Archive for Aug 9th, 2020


Second time lucky

When I see repeated messages on social media about a bird that is hanging around that I haven’t seen, the thought ‘I wish it would just go!” crosses my mind.

A Lammergeier, or Bearded Vulture as it is sometimes known, has been frequenting the Derbyshire Peak District for quite a few weeks. Having moved North from Central France via the Channel Islands.

There was no ‘numbers based twitching’ reason to go for it. It will never be admitted to the main ‘category A’ British list as it is part of reintroduction scheme and although this bird is second generation offspring the population is not as yet said to be self supporting. So why go to see it? Well, I haven’t seen a Lammergeier since I was in the Pyrenees during the 1980’s. I just felt like I wanted to see one again. It was an itch I had to scratch. They are after all Europe’s largest raptor and a formidable bird with a fascinating ecology flying around the areas I frequented as a boy was just too much of a draw.

Anyway, we went to see it in July. It had taken temporary residence around Ladybower Reservoir. You would think something the size of a small horse would be easy to find. It wasn’t. The absence of a phone signal to receive and give updates of its whereabouts was a thorn in our side, Consequently we ended up not knowing we could have watched it feeding on a dead sheep in a roadside field less than a mile from where we were standing. We had missed out on exceptional views. We left without seeing it.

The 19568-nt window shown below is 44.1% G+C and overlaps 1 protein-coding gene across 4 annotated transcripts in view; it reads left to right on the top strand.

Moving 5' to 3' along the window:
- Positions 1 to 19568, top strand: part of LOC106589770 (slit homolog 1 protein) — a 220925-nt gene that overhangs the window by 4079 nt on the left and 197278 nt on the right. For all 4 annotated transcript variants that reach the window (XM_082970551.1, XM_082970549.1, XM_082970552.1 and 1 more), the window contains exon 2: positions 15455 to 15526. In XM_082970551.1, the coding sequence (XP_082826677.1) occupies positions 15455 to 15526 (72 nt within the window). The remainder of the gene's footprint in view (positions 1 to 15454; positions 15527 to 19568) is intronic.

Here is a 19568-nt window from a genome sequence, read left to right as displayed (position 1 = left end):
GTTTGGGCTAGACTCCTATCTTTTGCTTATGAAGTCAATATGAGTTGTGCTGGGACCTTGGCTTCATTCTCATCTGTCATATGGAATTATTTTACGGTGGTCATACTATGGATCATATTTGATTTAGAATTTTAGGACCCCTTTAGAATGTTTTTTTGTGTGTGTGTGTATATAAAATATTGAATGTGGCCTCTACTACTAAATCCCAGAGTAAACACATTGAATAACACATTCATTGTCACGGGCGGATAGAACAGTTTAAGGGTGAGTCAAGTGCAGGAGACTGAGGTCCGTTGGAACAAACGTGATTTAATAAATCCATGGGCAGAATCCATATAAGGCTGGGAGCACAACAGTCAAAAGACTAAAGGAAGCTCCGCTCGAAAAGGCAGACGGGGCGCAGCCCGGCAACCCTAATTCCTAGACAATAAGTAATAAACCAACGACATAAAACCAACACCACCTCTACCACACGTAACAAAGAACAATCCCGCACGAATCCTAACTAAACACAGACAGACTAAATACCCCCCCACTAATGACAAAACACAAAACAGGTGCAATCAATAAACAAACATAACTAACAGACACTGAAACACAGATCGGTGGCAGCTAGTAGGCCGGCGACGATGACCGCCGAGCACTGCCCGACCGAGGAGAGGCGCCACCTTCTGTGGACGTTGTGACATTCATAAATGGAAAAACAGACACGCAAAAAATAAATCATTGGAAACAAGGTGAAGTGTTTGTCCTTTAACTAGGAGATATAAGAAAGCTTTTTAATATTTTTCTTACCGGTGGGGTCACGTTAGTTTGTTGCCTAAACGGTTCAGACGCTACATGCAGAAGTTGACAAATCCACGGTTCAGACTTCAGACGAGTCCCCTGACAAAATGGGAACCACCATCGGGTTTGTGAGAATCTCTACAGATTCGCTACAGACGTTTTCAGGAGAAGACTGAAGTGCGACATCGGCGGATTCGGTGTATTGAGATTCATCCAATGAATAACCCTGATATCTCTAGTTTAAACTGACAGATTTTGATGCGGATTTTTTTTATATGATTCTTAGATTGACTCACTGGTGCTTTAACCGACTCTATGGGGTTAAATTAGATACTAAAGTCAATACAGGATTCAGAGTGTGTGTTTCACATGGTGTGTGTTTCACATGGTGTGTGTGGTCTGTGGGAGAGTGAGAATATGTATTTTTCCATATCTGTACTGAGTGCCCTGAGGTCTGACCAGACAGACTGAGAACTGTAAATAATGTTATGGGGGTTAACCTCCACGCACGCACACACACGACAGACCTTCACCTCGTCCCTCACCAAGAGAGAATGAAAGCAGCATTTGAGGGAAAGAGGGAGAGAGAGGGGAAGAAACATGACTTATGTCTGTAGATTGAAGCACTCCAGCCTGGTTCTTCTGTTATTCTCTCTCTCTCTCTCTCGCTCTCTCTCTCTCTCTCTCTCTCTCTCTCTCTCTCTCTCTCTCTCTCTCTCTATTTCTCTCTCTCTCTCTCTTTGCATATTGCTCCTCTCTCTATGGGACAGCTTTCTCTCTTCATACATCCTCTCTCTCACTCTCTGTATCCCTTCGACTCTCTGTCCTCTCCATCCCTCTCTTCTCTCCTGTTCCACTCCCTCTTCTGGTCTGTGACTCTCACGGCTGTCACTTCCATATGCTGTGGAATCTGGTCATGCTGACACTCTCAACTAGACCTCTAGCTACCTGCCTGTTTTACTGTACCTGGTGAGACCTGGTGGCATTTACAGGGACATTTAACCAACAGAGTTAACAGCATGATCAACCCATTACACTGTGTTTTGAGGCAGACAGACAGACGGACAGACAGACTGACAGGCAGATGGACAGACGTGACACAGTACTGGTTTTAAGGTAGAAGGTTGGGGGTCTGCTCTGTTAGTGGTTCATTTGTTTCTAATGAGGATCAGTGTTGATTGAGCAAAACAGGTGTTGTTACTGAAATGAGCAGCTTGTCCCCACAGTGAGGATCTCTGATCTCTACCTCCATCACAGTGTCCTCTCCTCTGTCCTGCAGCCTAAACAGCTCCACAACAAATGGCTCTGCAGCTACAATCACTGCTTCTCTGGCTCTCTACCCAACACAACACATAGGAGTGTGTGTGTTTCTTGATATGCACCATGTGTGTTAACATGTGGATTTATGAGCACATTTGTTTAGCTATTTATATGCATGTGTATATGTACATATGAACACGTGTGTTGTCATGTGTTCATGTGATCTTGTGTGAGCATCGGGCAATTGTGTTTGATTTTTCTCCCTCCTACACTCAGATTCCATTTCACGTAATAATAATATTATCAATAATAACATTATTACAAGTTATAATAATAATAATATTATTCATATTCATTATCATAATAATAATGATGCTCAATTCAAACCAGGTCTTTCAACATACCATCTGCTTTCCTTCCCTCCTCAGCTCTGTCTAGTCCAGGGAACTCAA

Last Friday we escaped the excruciating East Anglian heat and went to try again. Some excellent directions given by friend Lee to view its roost site held promise of crippling views. The bird had moved from its previous haunts a little, to the Woodhead area. The roost site at Black Tor was a walk ascending a steep fellside that at one time I would have romped up.  We got there only to find the bird had roosted a couple of miles away on the other side of the valley the previous night.

We waited a while. “It may come back” we thought. It was a beautiful place. The red of the Rowan berries contrasted with billowing purple heather that was punctuated with craggy rocks. It was cool and fresh up there a contrast to the sultry valley bottom. Ring Ousels sang from the crags and Meadow pipits were frantically bringing in food for their young. Ravens were cronking overhead and our Kestrel count easily entered double figures. These were the moors of my childhood.

The need for food eventually took us back to the valley where we took refuge on the roadside in the hope it would fly past. Eventually … it did … albeit at some distance. The bird showed us just how massive it was in relation to the associating Buzzards it dwarfed. We had I suppose a good thirty minutes with the bird before she flew north and out of view.

Was it worth the journeys. Yes. The people we met, the scenery we were among and the tranquility of the moors was worth it alone … the icing on the cake was the bird.

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Aug 2020


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